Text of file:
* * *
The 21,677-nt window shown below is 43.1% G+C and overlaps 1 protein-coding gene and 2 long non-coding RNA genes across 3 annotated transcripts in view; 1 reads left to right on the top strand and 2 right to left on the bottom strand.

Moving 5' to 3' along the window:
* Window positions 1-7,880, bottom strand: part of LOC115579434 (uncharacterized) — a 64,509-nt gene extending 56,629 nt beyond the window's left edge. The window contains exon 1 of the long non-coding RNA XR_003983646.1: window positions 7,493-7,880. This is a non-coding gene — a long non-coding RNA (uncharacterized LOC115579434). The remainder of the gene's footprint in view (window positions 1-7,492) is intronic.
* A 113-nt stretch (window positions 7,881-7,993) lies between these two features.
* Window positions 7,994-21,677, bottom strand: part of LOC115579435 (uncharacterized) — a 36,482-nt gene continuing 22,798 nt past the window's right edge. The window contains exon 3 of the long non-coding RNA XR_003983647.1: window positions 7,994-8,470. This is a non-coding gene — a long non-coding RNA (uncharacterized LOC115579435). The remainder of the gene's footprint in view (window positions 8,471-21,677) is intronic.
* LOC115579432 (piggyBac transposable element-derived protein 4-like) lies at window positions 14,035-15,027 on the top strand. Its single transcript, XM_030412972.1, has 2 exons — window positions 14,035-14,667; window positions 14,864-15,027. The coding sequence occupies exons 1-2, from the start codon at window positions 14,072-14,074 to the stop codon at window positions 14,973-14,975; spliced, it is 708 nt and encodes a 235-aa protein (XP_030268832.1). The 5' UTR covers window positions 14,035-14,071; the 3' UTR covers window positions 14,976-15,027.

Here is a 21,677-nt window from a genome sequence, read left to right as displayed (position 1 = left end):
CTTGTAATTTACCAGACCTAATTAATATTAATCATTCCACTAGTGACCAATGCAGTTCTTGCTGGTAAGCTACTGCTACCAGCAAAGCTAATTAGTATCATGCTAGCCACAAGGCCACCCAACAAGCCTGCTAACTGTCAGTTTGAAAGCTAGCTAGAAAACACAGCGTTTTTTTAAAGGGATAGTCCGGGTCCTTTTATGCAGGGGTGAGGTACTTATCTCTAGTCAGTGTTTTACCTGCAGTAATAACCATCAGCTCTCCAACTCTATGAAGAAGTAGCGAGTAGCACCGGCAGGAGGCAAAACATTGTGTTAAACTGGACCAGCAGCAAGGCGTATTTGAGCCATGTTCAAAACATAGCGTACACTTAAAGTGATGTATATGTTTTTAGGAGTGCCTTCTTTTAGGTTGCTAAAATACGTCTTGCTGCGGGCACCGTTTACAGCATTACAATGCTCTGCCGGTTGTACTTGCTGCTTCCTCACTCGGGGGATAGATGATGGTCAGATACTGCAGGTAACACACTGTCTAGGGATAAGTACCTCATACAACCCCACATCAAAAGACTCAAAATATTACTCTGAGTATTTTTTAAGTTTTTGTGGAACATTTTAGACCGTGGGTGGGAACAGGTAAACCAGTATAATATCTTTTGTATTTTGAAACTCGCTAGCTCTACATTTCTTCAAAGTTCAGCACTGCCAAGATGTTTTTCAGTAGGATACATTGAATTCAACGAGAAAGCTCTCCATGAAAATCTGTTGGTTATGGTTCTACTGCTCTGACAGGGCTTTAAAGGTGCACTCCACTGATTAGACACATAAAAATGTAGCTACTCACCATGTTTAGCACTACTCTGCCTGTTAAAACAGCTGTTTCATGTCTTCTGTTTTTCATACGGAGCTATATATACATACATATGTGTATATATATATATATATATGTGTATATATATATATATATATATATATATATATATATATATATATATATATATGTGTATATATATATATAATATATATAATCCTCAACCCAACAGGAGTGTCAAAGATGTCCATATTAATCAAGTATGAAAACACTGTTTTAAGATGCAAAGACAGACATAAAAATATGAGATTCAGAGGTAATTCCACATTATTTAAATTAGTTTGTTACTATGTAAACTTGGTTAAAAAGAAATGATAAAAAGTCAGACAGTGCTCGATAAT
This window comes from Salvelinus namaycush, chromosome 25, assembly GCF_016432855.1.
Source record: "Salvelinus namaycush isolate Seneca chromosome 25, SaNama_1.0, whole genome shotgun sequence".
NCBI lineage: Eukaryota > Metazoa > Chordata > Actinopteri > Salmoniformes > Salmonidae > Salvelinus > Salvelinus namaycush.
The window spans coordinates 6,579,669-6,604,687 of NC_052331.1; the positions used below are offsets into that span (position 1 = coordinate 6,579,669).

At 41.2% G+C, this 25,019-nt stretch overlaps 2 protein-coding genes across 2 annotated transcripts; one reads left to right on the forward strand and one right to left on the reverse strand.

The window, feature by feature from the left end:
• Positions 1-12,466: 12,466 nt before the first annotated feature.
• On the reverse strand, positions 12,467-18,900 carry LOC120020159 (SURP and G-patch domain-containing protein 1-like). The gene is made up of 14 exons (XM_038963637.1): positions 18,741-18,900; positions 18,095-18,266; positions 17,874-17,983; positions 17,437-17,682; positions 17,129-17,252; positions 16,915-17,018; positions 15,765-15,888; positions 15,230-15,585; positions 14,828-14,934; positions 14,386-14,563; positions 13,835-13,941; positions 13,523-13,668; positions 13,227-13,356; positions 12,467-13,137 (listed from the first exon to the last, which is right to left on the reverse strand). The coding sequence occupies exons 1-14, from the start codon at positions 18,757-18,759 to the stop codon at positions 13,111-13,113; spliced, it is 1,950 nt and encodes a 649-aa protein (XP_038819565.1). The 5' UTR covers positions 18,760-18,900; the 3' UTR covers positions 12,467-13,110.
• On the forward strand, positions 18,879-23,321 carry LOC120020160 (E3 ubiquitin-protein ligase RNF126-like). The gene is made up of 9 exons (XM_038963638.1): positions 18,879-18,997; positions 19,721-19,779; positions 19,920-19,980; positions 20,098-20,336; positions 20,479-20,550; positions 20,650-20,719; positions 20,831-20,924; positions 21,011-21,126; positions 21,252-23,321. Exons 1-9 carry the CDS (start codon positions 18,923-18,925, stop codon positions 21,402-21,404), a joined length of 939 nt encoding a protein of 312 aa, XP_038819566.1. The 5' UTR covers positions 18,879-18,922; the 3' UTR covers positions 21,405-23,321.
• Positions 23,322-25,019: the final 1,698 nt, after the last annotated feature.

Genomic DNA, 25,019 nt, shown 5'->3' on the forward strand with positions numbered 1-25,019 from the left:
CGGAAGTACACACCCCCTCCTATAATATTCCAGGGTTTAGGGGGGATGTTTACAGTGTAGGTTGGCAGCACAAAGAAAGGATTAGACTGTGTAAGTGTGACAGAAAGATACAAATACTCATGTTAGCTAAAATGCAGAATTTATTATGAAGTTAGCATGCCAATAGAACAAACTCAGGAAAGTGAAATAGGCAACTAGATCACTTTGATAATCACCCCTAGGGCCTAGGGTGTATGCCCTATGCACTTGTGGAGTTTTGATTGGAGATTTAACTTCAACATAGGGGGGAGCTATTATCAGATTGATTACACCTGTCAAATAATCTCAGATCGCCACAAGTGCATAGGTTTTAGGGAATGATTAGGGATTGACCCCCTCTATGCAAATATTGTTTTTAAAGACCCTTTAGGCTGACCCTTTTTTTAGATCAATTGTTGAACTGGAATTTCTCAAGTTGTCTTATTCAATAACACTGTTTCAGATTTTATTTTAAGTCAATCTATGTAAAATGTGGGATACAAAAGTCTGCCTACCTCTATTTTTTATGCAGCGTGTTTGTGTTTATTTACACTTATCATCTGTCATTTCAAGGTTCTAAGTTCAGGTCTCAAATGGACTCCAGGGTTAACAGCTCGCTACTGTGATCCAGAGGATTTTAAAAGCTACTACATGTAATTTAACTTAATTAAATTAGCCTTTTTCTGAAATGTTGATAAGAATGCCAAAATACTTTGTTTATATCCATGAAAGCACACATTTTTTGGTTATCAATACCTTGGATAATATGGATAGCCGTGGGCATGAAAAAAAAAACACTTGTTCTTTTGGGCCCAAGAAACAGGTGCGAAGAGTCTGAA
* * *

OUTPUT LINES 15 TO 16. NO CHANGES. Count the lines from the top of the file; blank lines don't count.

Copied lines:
• Positions 1-12,466: 12,466 nt before the first annotated feature.
• On the reverse strand, positions 12,467-18,900 carry LOC120020159 (SURP and G-patch domain-containing protein 1-like). The gene is made up of 14 exons (XM_038963637.1): positions 18,741-18,900; positions 18,095-18,266; positions 17,874-17,983; positions 17,437-17,682; positions 17,129-17,252; positions 16,915-17,018; positions 15,765-15,888; positions 15,230-15,585; positions 14,828-14,934; positions 14,386-14,563; positions 13,835-13,941; positions 13,523-13,668; positions 13,227-13,356; positions 12,467-13,137 (listed from the first exon to the last, which is right to left on the reverse strand). The coding sequence occupies exons 1-14, from the start codon at positions 18,757-18,759 to the stop codon at positions 13,111-13,113; spliced, it is 1,950 nt and encodes a 649-aa protein (XP_038819565.1). The 5' UTR covers positions 18,760-18,900; the 3' UTR covers positions 12,467-13,110.